She took the slow train to Lviv in western Ukraine, near the border with Poland.

“This was definitely the hardest, one of the longest and most tiring and gruelling train rides I’ve ever had. I’ve been travelling west since 1pm last night. It’s 6am here, so I’ve been travelling all night and most of the day in a very crowded train.”


When she arrived the sounds of missiles and air raid sirens were replaced with silence.

“I wish I had this stroll under more positive circumstances. I don’t know if you can hear the birds singing. It’s very peaceful and quiet.”


But the war was never too far from her mind.

Her parents lived just 40km away from the border with Russia.

“My parents called me and it was very nice to hear their voices. And it definitely reassured me because the community of the place where they’re staying right now – it’s just amazing people who are helping each other any way they can. It’s beautiful. And I’m very happy my parents are among good people. They are not alone there.”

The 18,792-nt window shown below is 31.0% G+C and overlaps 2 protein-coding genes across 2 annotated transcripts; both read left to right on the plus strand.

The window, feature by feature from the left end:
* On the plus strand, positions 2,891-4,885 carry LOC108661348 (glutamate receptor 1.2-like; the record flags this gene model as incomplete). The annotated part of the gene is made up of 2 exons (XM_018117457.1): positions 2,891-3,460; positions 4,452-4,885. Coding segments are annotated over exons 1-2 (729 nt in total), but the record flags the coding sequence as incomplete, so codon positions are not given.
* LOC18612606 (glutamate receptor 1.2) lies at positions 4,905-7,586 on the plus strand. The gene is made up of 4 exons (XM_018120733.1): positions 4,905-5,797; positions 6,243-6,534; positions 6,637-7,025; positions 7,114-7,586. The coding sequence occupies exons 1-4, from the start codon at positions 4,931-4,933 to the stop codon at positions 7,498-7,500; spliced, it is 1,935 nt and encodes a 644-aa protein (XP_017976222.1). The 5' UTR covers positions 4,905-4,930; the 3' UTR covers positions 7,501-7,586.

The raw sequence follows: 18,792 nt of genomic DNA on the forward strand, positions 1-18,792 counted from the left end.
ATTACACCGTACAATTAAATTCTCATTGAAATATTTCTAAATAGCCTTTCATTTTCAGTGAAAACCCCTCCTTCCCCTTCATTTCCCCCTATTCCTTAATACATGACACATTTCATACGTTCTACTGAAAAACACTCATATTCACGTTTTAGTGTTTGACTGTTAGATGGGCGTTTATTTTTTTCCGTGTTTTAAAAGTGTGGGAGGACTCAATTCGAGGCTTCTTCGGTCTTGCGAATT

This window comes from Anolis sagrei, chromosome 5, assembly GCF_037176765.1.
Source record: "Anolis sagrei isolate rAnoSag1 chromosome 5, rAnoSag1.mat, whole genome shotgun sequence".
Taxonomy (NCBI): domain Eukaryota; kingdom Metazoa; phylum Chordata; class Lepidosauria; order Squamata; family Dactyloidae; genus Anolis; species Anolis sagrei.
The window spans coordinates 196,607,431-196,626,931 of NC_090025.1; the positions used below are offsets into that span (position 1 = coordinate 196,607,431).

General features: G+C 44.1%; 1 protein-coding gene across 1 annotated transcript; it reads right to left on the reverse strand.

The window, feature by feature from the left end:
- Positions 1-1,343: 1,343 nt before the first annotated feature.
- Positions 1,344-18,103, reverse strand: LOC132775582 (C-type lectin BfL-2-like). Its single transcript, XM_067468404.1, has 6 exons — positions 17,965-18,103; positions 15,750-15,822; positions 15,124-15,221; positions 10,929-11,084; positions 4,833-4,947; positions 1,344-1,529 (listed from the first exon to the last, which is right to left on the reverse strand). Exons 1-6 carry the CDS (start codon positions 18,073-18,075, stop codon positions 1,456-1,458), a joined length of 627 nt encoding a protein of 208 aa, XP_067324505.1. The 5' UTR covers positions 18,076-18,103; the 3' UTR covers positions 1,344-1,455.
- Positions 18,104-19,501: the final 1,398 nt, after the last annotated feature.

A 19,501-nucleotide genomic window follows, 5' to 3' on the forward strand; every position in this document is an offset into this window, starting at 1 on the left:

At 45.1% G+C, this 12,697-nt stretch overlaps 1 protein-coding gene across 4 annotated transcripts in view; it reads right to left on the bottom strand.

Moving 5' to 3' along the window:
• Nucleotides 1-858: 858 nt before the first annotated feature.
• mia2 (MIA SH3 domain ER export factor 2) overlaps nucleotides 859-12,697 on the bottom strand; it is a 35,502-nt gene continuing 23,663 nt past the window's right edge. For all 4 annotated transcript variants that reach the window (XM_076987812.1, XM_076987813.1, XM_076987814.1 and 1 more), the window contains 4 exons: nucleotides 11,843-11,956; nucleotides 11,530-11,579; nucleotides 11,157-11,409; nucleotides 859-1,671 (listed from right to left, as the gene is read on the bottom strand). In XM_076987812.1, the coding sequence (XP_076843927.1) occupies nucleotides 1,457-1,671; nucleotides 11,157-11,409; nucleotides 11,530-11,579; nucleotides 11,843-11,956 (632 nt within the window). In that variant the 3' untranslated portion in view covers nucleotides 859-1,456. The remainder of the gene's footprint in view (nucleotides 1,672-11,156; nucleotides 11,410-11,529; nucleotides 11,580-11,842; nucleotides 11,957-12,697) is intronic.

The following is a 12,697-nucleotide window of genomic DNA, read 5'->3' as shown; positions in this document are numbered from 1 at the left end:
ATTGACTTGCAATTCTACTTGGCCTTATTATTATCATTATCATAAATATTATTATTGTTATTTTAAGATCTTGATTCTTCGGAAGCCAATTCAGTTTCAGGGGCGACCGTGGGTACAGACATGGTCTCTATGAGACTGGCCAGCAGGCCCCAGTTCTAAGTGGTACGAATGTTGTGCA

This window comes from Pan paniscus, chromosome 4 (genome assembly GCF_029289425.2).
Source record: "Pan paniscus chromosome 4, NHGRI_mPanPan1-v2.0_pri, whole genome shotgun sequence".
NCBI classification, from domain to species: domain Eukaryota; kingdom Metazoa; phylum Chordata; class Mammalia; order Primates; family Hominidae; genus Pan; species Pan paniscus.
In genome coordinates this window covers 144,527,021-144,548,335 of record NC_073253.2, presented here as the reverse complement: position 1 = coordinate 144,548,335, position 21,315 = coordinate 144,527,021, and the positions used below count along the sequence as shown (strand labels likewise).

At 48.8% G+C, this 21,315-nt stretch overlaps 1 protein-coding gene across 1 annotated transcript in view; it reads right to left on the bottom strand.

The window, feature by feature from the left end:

And soon they found themselves on the frontline.

“There just has been an air strike on the town they’re in… And I’m very worried for them.”


Halyna watched on as thousands of people were evacuated from a nearby city. A power outage meant she couldn’t tell her parents.

Things only got worse after the airstrike.

The Russian army arrived in the town her parents lived in. A 51-year-old woman called Svetlana was reportedly shot dead there.

And in early March, Halyna’s parents made an enormous decision, one that has cost many Ukrainians their lives.

“Ukrainian troops were moving back into Irpin and this is why its people left. Journalists tried to help the casualties. A family – mother, father and two children – were killed by another shell.”

BBC News

They decided to flee.

“They were trying to leave the city and they were stopped by the soldiers, the Russian soldiers.”


Halyna’s dad was driving.

“His hands just couldn’t stop shaking. He was just gripping the wheel so tight. They heard, obviously, the planes over their heads.”


But they escaped, and eventually made it to Lviv.

Halyna: “This is my mum.”

*Mum replies in Ukrainian*

Halyna: “This is my dad.”

Dad: “Helloooo.”

While Halyna and her parents were in relative safety in Lviv, her cousin, Maks, was fighting in Mariupol.

He found himself at the heart of Mariupol’s last stand, holed up deep in the Azovstal steel plant with citizens and wounded soldiers, the entire complex surrounded by Russians.